The newly appointed minister of land management and urban planning, Chea Sophara, has announced a working group to handle petitions and complaints lodged by land dispute victims.
In a letter dated April 8, Sophara appointed 11 officials to the new committee, which includes staff from the ministry’s cadastral, legislation, planning and finance, and land inspection departments.
“The working group has the duty to meet and receive related petitions from protesters, coordinate and solve issues, suggest solutions and must create relationships with disputants to get additional information,” Sophara said in the statement.
Sophara tasked the new group with monitoring the disputes until they were resolved. This would involve making regular reports for the ministry.
Appointed last week amid a cabinet reshuffle, Sophara, a former Phnom Penh governor whose city beautification projects saw scores of ethnically Vietnamese squatters evicted from the capital, vowed to tackle the country’s endemic land dispute problem at a hand-over ceremony last Wednesday.
Met with guarded optimism by rights groups, the announcement comes amid a flurry of community groups from across the country heading to Phnom Penh to seek Prime Minister Hun Sen’s intervention to solve their disputes. The premier’s intervention in some cases recently has ignited hope among villagers who have lost land.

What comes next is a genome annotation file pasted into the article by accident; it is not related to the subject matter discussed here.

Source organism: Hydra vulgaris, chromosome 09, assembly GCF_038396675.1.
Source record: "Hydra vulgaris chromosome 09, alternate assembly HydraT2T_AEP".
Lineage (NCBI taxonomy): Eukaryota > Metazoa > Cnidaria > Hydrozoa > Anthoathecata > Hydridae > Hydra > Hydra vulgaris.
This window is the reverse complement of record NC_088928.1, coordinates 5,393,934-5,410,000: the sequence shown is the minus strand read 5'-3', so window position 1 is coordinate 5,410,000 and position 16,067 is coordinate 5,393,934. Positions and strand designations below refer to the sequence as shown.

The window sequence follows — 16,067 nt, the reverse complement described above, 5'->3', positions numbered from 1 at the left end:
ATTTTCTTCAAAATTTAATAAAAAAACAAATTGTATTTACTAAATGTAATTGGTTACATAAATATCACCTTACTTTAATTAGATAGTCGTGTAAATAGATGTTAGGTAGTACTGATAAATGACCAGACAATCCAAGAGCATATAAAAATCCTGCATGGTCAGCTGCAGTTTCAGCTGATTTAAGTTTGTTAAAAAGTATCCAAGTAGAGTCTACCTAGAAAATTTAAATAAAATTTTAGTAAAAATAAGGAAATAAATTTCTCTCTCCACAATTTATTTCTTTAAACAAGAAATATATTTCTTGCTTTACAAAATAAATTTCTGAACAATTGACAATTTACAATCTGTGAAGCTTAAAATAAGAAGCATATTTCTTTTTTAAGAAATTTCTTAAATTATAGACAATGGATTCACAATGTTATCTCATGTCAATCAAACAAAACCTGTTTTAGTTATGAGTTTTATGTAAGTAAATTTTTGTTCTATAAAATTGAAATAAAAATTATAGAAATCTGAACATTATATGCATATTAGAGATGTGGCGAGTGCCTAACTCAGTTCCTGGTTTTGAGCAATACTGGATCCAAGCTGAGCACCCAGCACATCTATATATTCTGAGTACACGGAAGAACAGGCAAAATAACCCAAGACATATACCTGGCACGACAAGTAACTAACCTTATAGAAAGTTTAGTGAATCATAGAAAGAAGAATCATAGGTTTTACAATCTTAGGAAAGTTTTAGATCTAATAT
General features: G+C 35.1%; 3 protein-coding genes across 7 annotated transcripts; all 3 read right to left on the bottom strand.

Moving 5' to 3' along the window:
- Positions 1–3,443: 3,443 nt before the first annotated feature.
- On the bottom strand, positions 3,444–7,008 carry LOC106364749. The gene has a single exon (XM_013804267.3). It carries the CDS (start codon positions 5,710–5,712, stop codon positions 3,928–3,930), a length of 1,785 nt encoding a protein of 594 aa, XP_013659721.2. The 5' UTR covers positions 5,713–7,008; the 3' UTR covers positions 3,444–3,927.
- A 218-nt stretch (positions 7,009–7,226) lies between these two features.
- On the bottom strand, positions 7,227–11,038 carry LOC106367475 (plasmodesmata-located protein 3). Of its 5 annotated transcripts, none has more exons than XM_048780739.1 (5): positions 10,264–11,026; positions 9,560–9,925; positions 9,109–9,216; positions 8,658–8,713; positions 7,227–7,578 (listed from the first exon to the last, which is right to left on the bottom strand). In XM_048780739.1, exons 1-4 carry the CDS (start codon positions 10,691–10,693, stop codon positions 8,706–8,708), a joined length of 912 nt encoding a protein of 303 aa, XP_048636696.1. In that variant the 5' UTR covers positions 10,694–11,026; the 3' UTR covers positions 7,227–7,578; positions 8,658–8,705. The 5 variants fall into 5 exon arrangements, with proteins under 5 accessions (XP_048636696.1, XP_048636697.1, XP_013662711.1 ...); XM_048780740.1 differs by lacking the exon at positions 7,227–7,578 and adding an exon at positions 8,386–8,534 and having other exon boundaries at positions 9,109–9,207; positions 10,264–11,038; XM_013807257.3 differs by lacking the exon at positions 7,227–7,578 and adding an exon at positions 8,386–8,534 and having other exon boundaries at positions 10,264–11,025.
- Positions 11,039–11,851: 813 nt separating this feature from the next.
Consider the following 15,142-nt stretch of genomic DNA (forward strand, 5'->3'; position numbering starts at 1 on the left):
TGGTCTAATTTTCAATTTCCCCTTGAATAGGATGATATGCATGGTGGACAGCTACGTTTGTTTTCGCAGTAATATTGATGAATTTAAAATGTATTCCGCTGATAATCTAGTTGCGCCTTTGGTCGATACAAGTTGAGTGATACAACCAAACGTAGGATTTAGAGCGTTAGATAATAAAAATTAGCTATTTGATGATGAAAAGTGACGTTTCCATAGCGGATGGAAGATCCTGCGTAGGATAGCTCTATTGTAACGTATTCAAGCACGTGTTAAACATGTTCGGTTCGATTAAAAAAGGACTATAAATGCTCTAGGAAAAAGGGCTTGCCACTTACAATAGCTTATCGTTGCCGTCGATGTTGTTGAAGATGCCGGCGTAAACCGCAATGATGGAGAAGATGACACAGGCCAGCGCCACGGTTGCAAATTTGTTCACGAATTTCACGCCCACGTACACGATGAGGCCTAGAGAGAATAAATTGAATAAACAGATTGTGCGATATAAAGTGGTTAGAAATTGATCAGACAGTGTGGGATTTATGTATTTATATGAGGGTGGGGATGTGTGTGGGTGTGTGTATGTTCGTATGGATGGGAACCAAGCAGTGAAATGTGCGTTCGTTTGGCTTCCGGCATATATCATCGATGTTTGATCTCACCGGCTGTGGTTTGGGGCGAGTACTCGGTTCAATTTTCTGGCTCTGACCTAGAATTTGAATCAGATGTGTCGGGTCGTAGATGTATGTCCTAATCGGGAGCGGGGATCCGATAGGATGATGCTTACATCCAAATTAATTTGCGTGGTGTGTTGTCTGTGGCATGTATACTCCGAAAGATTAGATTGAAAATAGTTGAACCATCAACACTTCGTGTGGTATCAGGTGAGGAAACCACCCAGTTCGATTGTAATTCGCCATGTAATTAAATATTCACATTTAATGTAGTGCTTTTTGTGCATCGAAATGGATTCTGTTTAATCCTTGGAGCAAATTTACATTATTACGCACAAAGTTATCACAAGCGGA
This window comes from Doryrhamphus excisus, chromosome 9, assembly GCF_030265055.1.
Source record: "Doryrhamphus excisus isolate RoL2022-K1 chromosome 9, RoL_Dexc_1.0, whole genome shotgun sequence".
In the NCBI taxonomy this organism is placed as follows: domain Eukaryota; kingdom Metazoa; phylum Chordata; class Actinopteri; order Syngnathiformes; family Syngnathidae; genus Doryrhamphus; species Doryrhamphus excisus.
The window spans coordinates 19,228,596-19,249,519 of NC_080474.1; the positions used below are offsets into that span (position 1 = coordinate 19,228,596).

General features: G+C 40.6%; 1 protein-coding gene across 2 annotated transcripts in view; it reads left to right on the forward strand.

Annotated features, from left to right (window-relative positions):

Noting the many committees already formed to deal with land disputes, Equitable Cambodia executive director Eang Vuthy hoped the new minister would be given the political capital to get results. “We want to see the ministry has the power to address the problem, not just a few people,” Vuthy said.
Rights group Licadho’s technical coordinator Am Sam Ath agreed. “We are waiting to see if there is the willingness to solve problems,” he said.
Chhan Mony, a member of a community in Battambang province’s Bavel district which recently sought help in Phnom Penh for their land dispute, said he was sceptical.
As of yesterday, their petition, submitted to the ministry and parliament in March, remained unanswered, Mony said.
“If they just create groups to make them look good, without fairly assessing villagers’ reasons and without actually going out to investigate the disputes, the people will remain victims of injustice,” Mony said.
Additional reporting by Shaun Turton